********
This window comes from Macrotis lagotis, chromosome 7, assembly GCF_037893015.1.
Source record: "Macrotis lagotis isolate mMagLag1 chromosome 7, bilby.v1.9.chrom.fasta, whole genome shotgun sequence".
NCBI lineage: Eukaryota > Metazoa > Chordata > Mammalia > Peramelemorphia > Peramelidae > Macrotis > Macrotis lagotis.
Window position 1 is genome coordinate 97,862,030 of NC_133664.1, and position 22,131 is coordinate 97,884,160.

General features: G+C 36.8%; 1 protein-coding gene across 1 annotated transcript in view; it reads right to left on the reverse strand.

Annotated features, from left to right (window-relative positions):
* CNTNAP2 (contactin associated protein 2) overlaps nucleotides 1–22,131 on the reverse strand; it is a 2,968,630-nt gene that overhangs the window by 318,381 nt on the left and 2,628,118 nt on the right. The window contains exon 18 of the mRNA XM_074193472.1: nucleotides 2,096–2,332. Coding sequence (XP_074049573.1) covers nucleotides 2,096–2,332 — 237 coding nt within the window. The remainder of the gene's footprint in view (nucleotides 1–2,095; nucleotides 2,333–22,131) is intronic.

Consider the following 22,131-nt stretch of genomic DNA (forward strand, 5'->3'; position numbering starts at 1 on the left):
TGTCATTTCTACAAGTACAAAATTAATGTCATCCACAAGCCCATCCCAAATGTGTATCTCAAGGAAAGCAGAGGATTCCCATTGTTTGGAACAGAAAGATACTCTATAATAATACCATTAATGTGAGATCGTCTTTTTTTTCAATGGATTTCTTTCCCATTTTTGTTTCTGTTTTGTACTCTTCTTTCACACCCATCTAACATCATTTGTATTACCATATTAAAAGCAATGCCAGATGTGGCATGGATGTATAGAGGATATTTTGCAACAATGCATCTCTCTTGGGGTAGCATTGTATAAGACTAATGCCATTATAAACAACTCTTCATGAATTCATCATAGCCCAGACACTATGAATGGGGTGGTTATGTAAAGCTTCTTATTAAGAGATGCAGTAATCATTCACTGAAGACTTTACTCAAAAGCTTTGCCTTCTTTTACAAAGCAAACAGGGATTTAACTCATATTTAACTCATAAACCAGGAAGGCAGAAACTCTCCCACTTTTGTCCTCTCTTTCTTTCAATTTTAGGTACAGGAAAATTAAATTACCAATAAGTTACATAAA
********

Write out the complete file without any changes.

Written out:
This window comes from Macrotis lagotis, chromosome 7, assembly GCF_037893015.1.
Source record: "Macrotis lagotis isolate mMagLag1 chromosome 7, bilby.v1.9.chrom.fasta, whole genome shotgun sequence".
NCBI lineage: Eukaryota > Metazoa > Chordata > Mammalia > Peramelemorphia > Peramelidae > Macrotis > Macrotis lagotis.
Window position 1 is genome coordinate 97,862,030 of NC_133664.1, and position 22,131 is coordinate 97,884,160.

General features: G+C 36.8%; 1 protein-coding gene across 1 annotated transcript in view; it reads right to left on the reverse strand.

Annotated features, from left to right (window-relative positions):
* CNTNAP2 (contactin associated protein 2) overlaps nucleotides 1–22,131 on the reverse strand; it is a 2,968,630-nt gene that overhangs the window by 318,381 nt on the left and 2,628,118 nt on the right. The window contains exon 18 of the mRNA XM_074193472.1: nucleotides 2,096–2,332. Coding sequence (XP_074049573.1) covers nucleotides 2,096–2,332 — 237 coding nt within the window. The remainder of the gene's footprint in view (nucleotides 1–2,095; nucleotides 2,333–22,131) is intronic.

Consider the following 22,131-nt stretch of genomic DNA (forward strand, 5'->3'; position numbering starts at 1 on the left):
TGTCATTTCTACAAGTACAAAATTAATGTCATCCACAAGCCCATCCCAAATGTGTATCTCAAGGAAAGCAGAGGATTCCCATTGTTTGGAACAGAAAGATACTCTATAATAATACCATTAATGTGAGATCGTCTTTTTTTTCAATGGATTTCTTTCCCATTTTTGTTTCTGTTTTGTACTCTTCTTTCACACCCATCTAACATCATTTGTATTACCATATTAAAAGCAATGCCAGATGTGGCATGGATGTATAGAGGATATTTTGCAACAATGCATCTCTCTTGGGGTAGCATTGTATAAGACTAATGCCATTATAAACAACTCTTCATGAATTCATCATAGCCCAGACACTATGAATGGGGTGGTTATGTAAAGCTTCTTATTAAGAGATGCAGTAATCATTCACTGAAGACTTTACTCAAAAGCTTTGCCTTCTTTTACAAAGCAAACAGGGATTTAACTCATATTTAACTCATAAACCAGGAAGGCAGAAACTCTCCCACTTTTGTCCTCTCTTTCTTTCAATTTTAGGTACAGGAAAATTAAATTACCAATAAGTTACATAAA